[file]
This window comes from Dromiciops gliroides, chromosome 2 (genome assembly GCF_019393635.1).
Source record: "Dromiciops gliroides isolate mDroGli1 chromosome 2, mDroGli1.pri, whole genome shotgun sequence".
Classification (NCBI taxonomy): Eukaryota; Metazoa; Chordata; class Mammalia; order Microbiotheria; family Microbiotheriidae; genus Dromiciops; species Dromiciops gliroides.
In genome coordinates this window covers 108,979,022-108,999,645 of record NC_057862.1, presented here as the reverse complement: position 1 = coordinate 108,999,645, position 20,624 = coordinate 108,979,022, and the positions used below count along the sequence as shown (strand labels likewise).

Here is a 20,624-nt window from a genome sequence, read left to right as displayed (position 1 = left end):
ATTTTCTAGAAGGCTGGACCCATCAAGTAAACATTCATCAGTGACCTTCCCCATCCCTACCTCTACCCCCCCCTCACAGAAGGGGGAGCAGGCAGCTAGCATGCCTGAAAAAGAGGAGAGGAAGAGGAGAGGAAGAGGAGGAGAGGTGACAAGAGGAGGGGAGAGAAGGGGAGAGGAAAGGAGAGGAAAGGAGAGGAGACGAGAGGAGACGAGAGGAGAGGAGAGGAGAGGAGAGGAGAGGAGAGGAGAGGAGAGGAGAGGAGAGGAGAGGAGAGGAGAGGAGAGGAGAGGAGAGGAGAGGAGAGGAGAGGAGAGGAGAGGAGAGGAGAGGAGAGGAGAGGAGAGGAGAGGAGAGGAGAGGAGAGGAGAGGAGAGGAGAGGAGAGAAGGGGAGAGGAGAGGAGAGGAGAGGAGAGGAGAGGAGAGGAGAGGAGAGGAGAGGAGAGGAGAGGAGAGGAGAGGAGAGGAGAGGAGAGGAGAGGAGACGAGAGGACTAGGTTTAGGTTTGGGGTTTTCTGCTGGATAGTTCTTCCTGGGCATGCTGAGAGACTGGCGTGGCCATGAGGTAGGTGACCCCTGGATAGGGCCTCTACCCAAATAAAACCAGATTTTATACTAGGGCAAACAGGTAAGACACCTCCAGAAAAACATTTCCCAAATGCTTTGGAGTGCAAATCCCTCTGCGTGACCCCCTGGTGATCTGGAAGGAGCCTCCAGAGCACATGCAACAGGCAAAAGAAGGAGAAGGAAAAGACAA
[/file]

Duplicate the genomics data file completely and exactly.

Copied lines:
This window comes from Dromiciops gliroides, chromosome 2 (genome assembly GCF_019393635.1).
Source record: "Dromiciops gliroides isolate mDroGli1 chromosome 2, mDroGli1.pri, whole genome shotgun sequence".
Classification (NCBI taxonomy): Eukaryota; Metazoa; Chordata; class Mammalia; order Microbiotheria; family Microbiotheriidae; genus Dromiciops; species Dromiciops gliroides.
In genome coordinates this window covers 108,979,022-108,999,645 of record NC_057862.1, presented here as the reverse complement: position 1 = coordinate 108,999,645, position 20,624 = coordinate 108,979,022, and the positions used below count along the sequence as shown (strand labels likewise).

Here is a 20,624-nt window from a genome sequence, read left to right as displayed (position 1 = left end):
ATTTTCTAGAAGGCTGGACCCATCAAGTAAACATTCATCAGTGACCTTCCCCATCCCTACCTCTACCCCCCCCTCACAGAAGGGGGAGCAGGCAGCTAGCATGCCTGAAAAAGAGGAGAGGAAGAGGAGAGGAAGAGGAGGAGAGGTGACAAGAGGAGGGGAGAGAAGGGGAGAGGAAAGGAGAGGAAAGGAGAGGAGACGAGAGGAGACGAGAGGAGAGGAGAGGAGAGGAGAGGAGAGGAGAGGAGAGGAGAGGAGAGGAGAGGAGAGGAGAGGAGAGGAGAGGAGAGGAGAGGAGAGGAGAGGAGAGGAGAGGAGAGGAGAGGAGAGGAGAGGAGAGGAGAGGAGAGGAGAGGAGAGGAGAGGAGAGGAGAGGAGAGGAGAGAAGGGGAGAGGAGAGGAGAGGAGAGGAGAGGAGAGGAGAGGAGAGGAGAGGAGAGGAGAGGAGAGGAGAGGAGAGGAGAGGAGAGGAGAGGAGAGGAGACGAGAGGACTAGGTTTAGGTTTGGGGTTTTCTGCTGGATAGTTCTTCCTGGGCATGCTGAGAGACTGGCGTGGCCATGAGGTAGGTGACCCCTGGATAGGGCCTCTACCCAAATAAAACCAGATTTTATACTAGGGCAAACAGGTAAGACACCTCCAGAAAAACATTTCCCAAATGCTTTGGAGTGCAAATCCCTCTGCGTGACCCCCTGGTGATCTGGAAGGAGCCTCCAGAGCACATGCAACAGGCAAAAGAAGGAGAAGGAAAAGACAA